Stock market crashes are typically caused by investment bubbles that lead to bursts, followed by massive sell-offs and panic that result in dropping market prices and drastically reduced investment portfolios.
Analysts have a wide variety of strategies for handling investments during stock market crashes that range from short-selling to buying assets as prices drop (called “dollar-cost-averaging”) to increasing diversification within the portfolio.
This article is going to give you an overview of historical stock market crashes and provide some common strategies for dealing with these drastic market downturns. There will also be a discussion of some insights that you can explore on your own that can provide a basis for the research you must do as part of formulating your own investment strategy during difficult times.
There have been 5 major stock market crashes in the United States that affected the entire world. Here is a brief summary of each, and what we have learned from them, starting with the most recent case:
1. The “Coronavirus” Crash (2020 - today)
Originating in Wuhan China, a coronavirus (also referred to as COVID-19) compromised manufacturing in China which then led to supply-chain disruption. The worldwide panic that followed sent global stock markets into turmoil. Resulting measures to control the virus included isolation and social distancing, wreaking havoc on local businesses and bringing much of the economy to a halt.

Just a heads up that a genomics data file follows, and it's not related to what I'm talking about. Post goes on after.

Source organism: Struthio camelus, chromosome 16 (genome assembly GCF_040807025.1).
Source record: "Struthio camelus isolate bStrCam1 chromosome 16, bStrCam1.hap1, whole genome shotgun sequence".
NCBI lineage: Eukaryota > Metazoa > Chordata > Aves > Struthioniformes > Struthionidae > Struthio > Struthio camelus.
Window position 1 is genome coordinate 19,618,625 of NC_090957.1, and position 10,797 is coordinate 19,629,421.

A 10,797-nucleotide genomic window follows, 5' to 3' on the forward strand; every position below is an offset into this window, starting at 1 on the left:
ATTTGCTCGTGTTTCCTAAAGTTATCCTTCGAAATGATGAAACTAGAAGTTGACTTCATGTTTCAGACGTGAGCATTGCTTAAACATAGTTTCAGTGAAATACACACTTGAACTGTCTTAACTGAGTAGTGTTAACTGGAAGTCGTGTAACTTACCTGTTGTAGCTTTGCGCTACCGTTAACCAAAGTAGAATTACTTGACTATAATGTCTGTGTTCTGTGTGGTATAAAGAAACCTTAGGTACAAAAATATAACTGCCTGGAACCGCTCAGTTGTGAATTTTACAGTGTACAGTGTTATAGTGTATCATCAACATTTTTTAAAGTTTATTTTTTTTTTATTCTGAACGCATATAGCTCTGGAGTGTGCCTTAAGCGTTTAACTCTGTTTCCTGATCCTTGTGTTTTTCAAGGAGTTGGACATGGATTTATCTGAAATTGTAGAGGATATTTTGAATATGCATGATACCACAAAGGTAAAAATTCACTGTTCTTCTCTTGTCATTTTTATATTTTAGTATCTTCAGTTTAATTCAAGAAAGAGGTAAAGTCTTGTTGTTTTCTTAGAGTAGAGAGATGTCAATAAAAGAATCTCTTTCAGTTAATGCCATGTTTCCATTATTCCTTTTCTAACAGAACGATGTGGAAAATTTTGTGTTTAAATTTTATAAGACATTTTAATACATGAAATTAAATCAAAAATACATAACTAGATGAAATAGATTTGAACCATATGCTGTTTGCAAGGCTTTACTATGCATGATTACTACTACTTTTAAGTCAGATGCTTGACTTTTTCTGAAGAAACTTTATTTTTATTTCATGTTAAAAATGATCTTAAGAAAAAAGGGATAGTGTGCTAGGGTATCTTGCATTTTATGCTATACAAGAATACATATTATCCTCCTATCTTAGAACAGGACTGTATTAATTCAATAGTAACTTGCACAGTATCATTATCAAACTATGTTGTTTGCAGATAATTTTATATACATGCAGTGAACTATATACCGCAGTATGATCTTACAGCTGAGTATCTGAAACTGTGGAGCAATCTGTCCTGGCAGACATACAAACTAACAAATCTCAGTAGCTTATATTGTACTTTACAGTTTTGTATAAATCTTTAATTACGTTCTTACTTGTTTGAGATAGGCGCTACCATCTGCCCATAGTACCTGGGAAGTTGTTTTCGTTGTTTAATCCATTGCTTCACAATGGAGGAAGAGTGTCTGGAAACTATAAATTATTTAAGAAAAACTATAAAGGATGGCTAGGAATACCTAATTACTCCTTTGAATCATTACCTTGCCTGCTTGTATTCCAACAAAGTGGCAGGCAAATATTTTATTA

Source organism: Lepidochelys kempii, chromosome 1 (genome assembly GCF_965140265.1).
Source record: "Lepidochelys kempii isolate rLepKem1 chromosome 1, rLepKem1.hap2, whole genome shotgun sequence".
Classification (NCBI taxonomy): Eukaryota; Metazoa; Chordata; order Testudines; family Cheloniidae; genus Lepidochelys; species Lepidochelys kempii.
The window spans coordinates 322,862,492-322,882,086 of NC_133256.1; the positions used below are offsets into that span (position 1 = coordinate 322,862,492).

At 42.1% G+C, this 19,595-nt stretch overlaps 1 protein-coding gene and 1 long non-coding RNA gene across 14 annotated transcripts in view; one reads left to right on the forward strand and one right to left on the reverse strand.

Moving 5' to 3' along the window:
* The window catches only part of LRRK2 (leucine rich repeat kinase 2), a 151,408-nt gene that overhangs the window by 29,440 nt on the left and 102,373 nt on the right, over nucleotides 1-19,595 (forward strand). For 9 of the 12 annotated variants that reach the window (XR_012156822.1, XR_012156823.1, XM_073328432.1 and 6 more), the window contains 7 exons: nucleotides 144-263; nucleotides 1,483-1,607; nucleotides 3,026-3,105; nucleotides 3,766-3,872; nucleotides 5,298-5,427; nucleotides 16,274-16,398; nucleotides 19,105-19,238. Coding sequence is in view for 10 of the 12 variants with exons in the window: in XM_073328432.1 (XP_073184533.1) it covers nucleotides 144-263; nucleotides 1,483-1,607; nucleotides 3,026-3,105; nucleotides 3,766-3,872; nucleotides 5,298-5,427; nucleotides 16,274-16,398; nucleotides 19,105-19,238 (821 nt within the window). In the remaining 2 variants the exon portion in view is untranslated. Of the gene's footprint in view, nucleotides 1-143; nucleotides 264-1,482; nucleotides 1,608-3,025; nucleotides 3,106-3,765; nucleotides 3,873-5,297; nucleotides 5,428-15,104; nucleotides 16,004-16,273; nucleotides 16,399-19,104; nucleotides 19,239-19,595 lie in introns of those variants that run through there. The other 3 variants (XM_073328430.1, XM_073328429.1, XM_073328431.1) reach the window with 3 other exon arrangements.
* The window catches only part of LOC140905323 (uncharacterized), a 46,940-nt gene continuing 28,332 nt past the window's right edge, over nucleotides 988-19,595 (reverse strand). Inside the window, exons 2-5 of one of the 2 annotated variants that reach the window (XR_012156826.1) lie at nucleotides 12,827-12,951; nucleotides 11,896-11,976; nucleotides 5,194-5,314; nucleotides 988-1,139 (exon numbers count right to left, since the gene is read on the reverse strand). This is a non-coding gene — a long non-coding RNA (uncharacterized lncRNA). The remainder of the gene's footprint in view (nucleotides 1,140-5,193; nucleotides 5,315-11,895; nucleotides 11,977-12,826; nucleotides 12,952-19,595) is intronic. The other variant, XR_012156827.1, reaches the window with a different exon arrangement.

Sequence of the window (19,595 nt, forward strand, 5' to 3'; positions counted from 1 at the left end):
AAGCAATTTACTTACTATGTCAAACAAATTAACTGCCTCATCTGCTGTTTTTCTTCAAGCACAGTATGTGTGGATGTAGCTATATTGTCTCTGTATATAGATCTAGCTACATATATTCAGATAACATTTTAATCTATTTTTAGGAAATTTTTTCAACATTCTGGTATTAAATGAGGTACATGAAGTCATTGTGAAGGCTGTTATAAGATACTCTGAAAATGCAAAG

Major market indexes like the S&P 500 and Dow Jones Industrials experienced severe volatility in the form of daily swings in both directions, in addition to the fastest declines ever experienced.
2. The First Major U.S. Stock Market Crash (1929)
After the decade-long “roaring” 1920s boom came the great crash of 1929.
The huge increase in the 1920s was mostly fueled by widespread purchases of large commodities such as houses and automobiles. As a result, speculators put a lot of money into the markets thinking that the “good” times were going to last forever.
A huge factor was that investors borrowed money to make these investments and when the market bubble popped they couldn’t repay their debts - resulting in a cascade of unpaid obligations that led to bankruptcies.
After several days of descending prices, the fourth day - known as “Black Monday” - brought a sharp drop of 12.82%. This led to the “Great Depression” and it would take the U.S. economy 12 years - and a World War - to finally recover.
3. The Stock Market Crash of 1987
Commonly referred to as “The Second Black Monday” - the stock market crash of 1987 brought again the largest single-day of market losses in U.S. history.
Like the first crash of 1929, this particular crash was also fueled by speculators and highly-leveraged borrowers with the added element of technology that catalyzed the high selling activity that took place using computers.
Investment vehicles like margin (borrowing) pumped up share prices prior to the October 19th “Black Monday” event. After reaching a peak, speculators pivoted suddenly and began the huge selloffs that caused the investors to panic and begin the aggressive selling that brought the entire markets down to record lows.